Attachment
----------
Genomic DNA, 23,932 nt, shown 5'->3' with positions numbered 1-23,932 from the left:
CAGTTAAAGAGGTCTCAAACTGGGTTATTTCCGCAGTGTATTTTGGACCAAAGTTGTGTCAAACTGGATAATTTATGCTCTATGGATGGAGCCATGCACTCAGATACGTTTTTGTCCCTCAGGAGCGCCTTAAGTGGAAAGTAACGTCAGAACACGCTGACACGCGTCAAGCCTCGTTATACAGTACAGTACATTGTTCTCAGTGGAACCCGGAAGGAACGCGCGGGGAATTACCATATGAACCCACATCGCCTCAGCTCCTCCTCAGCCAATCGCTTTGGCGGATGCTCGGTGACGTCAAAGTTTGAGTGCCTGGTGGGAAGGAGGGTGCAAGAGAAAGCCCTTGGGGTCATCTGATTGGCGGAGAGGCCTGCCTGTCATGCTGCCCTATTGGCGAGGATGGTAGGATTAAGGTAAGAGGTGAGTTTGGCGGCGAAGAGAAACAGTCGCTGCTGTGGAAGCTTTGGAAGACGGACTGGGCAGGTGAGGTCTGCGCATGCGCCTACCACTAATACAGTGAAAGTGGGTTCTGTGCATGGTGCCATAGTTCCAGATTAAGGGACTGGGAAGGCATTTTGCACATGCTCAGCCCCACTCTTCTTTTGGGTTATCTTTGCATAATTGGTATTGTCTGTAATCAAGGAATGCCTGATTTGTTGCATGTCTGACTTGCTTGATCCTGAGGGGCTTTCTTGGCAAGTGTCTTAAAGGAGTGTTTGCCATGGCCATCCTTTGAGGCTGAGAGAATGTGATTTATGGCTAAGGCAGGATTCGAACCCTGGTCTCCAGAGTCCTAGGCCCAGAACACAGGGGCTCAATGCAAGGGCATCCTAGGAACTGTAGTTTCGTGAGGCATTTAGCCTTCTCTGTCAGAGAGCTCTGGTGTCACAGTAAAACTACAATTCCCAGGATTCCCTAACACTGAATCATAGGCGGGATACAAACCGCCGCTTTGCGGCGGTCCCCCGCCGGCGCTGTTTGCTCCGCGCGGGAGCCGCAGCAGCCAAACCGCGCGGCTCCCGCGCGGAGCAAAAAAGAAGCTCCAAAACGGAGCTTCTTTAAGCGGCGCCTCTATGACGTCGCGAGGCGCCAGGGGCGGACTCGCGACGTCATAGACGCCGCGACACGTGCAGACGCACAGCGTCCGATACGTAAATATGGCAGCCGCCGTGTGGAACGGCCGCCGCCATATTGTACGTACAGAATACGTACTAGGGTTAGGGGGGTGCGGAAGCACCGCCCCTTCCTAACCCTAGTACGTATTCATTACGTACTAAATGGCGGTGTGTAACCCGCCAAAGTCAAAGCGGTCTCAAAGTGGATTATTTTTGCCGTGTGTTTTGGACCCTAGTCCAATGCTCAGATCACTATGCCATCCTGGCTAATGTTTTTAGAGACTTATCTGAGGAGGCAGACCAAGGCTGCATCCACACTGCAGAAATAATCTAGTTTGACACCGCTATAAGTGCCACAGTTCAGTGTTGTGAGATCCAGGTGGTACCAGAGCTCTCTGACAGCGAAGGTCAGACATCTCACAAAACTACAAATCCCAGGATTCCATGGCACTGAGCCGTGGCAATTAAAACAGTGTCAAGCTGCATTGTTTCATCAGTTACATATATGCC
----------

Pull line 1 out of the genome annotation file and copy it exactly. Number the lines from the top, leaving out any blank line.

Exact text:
Genomic DNA, 23,932 nt, shown 5'->3' with positions numbered 1-23,932 from the left: